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NHS England initiative sees Consultant Surgeons’ data published for 2014 – new specialities and indicators added on patient-friendly NHS Choices website
The NHS’s world-leading transparency drive takes another step forward today as the latest annual results for individual consultant surgeons are published (from 6am on Wednesday 19 November).
This year the NHS is bringing together in one place updated data for the 10 specialities covered in 2013, together with data for surgeons operating in three more speciality areas.
The data for 10 of the 13 specialities will be published in full with three more specialities being published in the coming weeks. Data for lung cancer, neurosurgery and urogynaecology has been added to the 10 specialities which published in 2013.
Results included in the Consultant Outcomes Publication (COP) are based on National Clinical Audit data.
Across all 13 specialties, the data will cover around 5,000 surgeons – up from around 4,000 last year – and show whether clinical outcomes for each consultant are within expected limits.
The overall results are expected to reassure patients, with mortality rates for almost all surgeons being within the expected range.
Additionally, as well as the mortality results which formed the basis of last year’s publication, a number of other useful outcome indicators have been added by many specialties, including length of hospital stay and readmission rates.
The data is published in a patient-friendly format on MyNHS, the dedicated transparency area within the NHS Choices website, where patients and professionals alike can compare the performance of their local hospital, their care services and their local authority in a simple format.
The data has been published today to mark the formal launch of the MyNHS site.
As in 2013, the website continues to contain key information with links to relevant specialist societies for more detailed information. In addition, users can now search the data in the same way they would a hospital on NHS Choices, such as by a consultant’s name, hospital or location.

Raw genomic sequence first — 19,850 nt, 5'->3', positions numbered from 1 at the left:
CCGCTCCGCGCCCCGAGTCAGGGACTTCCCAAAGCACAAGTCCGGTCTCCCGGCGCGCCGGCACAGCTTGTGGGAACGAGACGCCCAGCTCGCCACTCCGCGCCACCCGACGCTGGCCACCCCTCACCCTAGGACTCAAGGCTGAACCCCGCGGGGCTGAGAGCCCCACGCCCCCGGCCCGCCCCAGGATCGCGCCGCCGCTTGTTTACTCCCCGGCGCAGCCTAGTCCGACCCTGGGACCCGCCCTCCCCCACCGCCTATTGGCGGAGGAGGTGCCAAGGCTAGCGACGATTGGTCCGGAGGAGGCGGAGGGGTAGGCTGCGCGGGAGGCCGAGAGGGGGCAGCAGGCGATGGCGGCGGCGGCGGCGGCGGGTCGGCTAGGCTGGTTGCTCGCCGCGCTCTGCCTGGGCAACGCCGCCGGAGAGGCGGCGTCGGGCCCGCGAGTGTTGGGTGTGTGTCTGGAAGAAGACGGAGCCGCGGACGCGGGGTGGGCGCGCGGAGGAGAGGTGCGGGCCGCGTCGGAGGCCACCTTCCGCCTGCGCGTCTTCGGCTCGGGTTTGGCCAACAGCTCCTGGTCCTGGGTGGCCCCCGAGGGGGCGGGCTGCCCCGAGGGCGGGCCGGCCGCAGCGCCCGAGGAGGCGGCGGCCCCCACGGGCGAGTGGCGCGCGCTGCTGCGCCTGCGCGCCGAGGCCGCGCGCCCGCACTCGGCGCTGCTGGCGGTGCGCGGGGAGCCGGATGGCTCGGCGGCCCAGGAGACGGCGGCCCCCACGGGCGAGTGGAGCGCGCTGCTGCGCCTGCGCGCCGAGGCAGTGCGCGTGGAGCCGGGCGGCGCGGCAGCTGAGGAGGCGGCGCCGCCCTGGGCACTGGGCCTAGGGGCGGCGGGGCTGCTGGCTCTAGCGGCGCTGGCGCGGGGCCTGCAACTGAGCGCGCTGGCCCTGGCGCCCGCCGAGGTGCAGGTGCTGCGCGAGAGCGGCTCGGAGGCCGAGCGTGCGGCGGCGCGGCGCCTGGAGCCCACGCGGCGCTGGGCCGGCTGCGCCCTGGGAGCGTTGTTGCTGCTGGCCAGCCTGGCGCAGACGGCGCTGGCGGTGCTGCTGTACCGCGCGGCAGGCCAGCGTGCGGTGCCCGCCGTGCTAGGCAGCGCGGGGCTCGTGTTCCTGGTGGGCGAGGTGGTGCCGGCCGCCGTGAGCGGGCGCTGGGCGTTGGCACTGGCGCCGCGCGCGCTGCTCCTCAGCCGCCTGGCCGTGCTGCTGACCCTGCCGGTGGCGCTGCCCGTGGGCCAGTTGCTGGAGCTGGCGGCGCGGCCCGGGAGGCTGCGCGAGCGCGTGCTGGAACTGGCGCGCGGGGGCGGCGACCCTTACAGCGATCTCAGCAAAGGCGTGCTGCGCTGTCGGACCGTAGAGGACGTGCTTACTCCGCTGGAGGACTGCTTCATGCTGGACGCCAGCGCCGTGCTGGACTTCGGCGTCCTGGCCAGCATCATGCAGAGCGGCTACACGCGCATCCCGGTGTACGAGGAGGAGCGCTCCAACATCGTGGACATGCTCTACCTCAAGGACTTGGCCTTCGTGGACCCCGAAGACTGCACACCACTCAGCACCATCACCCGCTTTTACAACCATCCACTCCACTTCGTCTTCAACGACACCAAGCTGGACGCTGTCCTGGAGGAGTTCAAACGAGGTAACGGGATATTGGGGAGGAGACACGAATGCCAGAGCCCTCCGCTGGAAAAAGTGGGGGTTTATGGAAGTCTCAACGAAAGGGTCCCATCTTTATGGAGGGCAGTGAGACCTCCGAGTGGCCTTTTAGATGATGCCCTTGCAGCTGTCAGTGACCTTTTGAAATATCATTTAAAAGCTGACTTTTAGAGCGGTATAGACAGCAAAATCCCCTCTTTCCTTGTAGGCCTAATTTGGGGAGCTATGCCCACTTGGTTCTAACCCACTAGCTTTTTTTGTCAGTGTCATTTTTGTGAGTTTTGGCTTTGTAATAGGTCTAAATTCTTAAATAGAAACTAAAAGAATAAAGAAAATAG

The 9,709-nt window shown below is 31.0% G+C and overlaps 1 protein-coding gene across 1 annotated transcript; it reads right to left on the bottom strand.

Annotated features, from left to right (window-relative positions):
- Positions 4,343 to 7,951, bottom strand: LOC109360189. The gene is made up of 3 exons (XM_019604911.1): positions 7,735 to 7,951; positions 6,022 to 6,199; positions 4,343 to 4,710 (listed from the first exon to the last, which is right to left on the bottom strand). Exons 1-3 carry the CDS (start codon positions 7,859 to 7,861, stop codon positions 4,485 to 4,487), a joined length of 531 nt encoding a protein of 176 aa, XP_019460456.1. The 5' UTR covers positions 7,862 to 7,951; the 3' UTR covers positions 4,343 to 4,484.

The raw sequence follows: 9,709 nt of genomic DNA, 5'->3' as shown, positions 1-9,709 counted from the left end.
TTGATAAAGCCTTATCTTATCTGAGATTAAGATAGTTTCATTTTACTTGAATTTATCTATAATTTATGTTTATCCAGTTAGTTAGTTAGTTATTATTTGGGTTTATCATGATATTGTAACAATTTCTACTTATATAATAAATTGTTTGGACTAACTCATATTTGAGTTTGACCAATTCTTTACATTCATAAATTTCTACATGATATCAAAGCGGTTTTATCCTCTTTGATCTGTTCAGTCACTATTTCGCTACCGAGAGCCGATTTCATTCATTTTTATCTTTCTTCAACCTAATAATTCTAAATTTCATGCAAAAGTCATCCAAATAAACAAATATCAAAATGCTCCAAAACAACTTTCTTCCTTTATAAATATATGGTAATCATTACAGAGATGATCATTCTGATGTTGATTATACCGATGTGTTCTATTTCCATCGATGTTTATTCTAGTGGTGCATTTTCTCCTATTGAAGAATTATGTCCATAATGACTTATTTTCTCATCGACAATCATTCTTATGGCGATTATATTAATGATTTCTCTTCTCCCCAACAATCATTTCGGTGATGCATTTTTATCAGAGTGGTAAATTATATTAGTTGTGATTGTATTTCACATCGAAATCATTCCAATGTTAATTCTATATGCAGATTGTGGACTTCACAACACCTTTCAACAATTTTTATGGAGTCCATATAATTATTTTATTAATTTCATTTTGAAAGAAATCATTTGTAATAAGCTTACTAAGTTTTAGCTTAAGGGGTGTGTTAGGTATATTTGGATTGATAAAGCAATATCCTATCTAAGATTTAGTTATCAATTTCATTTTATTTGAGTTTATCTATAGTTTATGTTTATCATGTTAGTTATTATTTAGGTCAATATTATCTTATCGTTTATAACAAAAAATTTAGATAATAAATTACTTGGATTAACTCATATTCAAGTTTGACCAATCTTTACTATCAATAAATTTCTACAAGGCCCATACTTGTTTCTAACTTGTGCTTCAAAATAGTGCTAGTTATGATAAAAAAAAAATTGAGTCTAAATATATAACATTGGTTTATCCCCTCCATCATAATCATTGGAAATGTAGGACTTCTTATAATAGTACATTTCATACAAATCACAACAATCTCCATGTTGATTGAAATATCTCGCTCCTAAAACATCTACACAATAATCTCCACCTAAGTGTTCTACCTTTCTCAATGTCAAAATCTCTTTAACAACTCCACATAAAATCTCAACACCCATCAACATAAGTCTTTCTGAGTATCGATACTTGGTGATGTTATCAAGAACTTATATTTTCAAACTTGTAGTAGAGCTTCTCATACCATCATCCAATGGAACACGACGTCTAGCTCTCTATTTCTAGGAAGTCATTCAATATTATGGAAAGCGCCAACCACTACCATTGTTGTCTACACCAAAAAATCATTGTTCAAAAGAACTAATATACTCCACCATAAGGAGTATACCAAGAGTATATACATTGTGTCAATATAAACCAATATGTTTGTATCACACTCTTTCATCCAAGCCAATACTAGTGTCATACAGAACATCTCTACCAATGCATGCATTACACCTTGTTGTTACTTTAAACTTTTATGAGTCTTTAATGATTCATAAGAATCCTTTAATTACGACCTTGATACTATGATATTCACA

The publication of outcomes data began in 2006 and was led by Professor Sir Bruce Keogh, NHS England’s National Medical Director, who pioneered the scheme with publication of the mortality rates of cardiac surgeons.
Work to compile the data has again been led by the Healthcare Quality Improvement Partnership (HQIP), which manages the National Clinical Audit programme on behalf of NHS England.
Professor Sir Bruce Keogh said: “This represents another major step forward on the transparency journey. It will help drive up standards, and we are committed to expanding publication into other areas.
“The results demonstrate that surgery in this country is as good as anywhere in the western world and, in some specialities, it is better. The surgical community in this country deserves a great deal of credit for being a world leader in this area.”
HQIP Outcomes Publication Director, Professor Ben Bridgewater, a practising cardiac surgeon, said: “By adding more specialties, more indicators and much greater functionality on NHS Choices, we are providing patients and relatives with a much fuller picture and greater reassurance about the care they are likely to receive. This is just one part of a broader information landscape, but a vital one.”
Sir Bruce and Secretary of State for Health, Jeremy Hunt, have agreed that as part of extending the transparency programme and gaining a deeper understanding of cancer treatment throughout the country, next year NHS England will publish the one-year and five-year survival rates for individual hospitals for the four commonest cancers – lung, breast, bowel and prostate. These cancers account for 50 per cent of all cancers in England.